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My career path to becoming a healthcare interpreter was by no means straightforward. At that time, there was no established path; it seemed almost as if those who were working as professional healthcare interpreters had started their careers by accident. In a way, I also became a healthcare interpreter by accident. In spite of the various local and national interpreter organizations and the availability of national certification for healthcare interpreters, the path has been largely undefined…Until now! The CATIE Center at St. Catherine University developed a Healthcare Interpreting Career Lattice (pictured below) for American Sign Language interpreters that all interpreters...
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Our Solution to Your Biggest Challenges in #LanguageAccess

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At the center of the health care interpreting encounter is the deaf or non-English speaking patient (consumer). Also involved are the interpreter, the healthcare provider/staff, the patient's family, the hospital administrators, interpreter trainers and certification organizations, and legal and government officials. With such a diverse group of stakeholders, how can we all overcome our biggest challenges and provide equitable healthcare? We posed the following questions in a survey. Here's what we learned: 1. What role do you play in the equation? 2. How would you describe your biggest challenge? Healthcare provider/staff not understanding the importance of trained/certified interpreters being part of...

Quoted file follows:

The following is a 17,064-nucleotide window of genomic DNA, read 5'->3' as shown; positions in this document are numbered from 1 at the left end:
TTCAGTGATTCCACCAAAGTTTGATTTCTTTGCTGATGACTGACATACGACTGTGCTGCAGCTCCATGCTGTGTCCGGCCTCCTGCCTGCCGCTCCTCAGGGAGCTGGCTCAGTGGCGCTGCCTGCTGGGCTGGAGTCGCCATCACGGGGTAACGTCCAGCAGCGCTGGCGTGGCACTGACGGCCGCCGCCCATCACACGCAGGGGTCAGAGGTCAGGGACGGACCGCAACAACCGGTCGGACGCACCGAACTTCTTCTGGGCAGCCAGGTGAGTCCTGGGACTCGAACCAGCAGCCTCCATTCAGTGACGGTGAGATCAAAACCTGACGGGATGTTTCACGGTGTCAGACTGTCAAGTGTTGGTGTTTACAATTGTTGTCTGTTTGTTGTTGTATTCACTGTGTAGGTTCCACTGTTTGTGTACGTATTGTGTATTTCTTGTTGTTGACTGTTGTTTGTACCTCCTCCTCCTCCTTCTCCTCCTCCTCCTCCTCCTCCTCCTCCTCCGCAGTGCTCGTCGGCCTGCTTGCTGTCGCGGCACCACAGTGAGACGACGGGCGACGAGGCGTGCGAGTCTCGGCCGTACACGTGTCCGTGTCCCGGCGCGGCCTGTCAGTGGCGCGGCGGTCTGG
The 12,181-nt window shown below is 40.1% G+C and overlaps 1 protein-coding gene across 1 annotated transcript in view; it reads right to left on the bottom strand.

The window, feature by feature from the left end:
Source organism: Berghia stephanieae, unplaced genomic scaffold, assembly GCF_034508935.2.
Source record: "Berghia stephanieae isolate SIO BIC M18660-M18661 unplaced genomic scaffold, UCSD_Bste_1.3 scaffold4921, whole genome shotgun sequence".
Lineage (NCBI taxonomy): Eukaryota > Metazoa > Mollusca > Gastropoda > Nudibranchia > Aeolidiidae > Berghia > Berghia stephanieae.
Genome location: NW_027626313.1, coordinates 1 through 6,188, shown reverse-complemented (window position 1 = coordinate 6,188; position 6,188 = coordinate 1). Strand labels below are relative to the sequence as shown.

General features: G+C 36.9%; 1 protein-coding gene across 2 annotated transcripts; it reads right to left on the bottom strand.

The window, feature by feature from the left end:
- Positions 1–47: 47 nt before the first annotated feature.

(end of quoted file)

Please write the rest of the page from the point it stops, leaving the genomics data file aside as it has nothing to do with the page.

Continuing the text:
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Don’t Interpret That! How to address a family member’s request to limit information during an encounter

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At our April 5 Interpreter Wellness Lunch and Learn, an interesting question was asked: What do you do when after the provider has delivered (most likely bad) news,  a family member who understands English interrupts the flow of communication and tells you, the interpreter, “Don’t tell them that”? Dr. VanDuivendyk’s answer is simple! “What you’ve got to do is make sure that family knows, in a very loving way, that your role there is to interpret the conversation between the health care professional and the patient or family. So that releases you. But that sure kicks up a lot of…

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Pineapples and Interpreting? 4 Elements of a Great Introduction

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Pineapples have long been a symbol of hospitality and friendship in the Americas. Displaying a pineapple on your table, or incorporating the fruit into decorative elements like carved furniture or linens sent a message to guests of a warm welcome. In fact, it is said that if you were a house guest and the carved wooden pineapples adorning your bedposts suddenly disappeared, it meant that you had overstayed your welcome and was time for you to get packing! As interpreters, how can we in essence bring a pineapple to our interpreting assignments? That is to say, what can we do…